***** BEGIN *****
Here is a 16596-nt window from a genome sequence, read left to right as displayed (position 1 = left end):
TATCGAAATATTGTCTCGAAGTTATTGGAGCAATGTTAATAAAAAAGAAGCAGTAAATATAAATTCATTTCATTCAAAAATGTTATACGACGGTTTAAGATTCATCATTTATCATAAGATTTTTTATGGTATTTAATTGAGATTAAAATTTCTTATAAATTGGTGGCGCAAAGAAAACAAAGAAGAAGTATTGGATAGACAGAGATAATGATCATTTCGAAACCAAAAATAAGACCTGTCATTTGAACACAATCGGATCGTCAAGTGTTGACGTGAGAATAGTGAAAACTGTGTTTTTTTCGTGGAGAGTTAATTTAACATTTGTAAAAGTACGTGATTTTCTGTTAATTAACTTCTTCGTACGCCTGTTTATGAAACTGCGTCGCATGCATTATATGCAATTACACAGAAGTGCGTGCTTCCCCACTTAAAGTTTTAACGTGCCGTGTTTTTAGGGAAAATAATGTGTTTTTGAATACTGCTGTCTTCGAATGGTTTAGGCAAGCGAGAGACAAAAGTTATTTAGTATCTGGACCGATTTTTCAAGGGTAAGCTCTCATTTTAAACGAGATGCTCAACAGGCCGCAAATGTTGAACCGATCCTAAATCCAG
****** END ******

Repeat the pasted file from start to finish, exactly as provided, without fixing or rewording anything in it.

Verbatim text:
Here is a 16596-nt window from a genome sequence, read left to right as displayed (position 1 = left end):
TATCGAAATATTGTCTCGAAGTTATTGGAGCAATGTTAATAAAAAAGAAGCAGTAAATATAAATTCATTTCATTCAAAAATGTTATACGACGGTTTAAGATTCATCATTTATCATAAGATTTTTTATGGTATTTAATTGAGATTAAAATTTCTTATAAATTGGTGGCGCAAAGAAAACAAAGAAGAAGTATTGGATAGACAGAGATAATGATCATTTCGAAACCAAAAATAAGACCTGTCATTTGAACACAATCGGATCGTCAAGTGTTGACGTGAGAATAGTGAAAACTGTGTTTTTTTCGTGGAGAGTTAATTTAACATTTGTAAAAGTACGTGATTTTCTGTTAATTAACTTCTTCGTACGCCTGTTTATGAAACTGCGTCGCATGCATTATATGCAATTACACAGAAGTGCGTGCTTCCCCACTTAAAGTTTTAACGTGCCGTGTTTTTAGGGAAAATAATGTGTTTTTGAATACTGCTGTCTTCGAATGGTTTAGGCAAGCGAGAGACAAAAGTTATTTAGTATCTGGACCGATTTTTCAAGGGTAAGCTCTCATTTTAAACGAGATGCTCAACAGGCCGCAAATGTTGAACCGATCCTAAATCCAG